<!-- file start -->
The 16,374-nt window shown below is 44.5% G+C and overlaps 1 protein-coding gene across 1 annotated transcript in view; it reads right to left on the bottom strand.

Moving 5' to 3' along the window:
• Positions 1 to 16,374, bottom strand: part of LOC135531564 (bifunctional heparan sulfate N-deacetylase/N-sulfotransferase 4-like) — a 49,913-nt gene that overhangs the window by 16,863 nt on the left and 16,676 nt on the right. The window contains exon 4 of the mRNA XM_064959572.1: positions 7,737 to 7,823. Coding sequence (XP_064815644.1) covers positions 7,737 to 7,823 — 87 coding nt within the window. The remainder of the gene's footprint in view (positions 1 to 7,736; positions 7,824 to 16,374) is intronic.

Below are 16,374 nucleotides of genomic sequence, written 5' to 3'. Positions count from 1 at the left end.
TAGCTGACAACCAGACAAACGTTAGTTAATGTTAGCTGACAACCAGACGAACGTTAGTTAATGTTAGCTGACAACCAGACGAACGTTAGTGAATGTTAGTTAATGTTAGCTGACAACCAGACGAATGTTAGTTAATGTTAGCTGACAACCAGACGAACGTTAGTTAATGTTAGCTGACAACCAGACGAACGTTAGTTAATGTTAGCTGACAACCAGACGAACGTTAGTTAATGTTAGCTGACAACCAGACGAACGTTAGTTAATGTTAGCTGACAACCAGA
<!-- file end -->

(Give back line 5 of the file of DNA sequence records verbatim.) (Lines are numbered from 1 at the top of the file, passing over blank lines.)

TAGCTGACAACCAGACAAACGTTAGTTAATGTTAGCTGACAACCAGACGAACGTTAGTTAATGTTAGCTGACAACCAGACGAACGTTAGTGAATGTTAGTTAATGTTAGCTGACAACCAGACGAATGTTAGTTAATGTTAGCTGACAACCAGACGAACGTTAGTTAATGTTAGCTGACAACCAGACGAACGTTAGTTAATGTTAGCTGACAACCAGACGAACGTTAGTTAATGTTAGCTGACAACCAGACGAACGTTAGTTAATGTTAGCTGACAACCAGA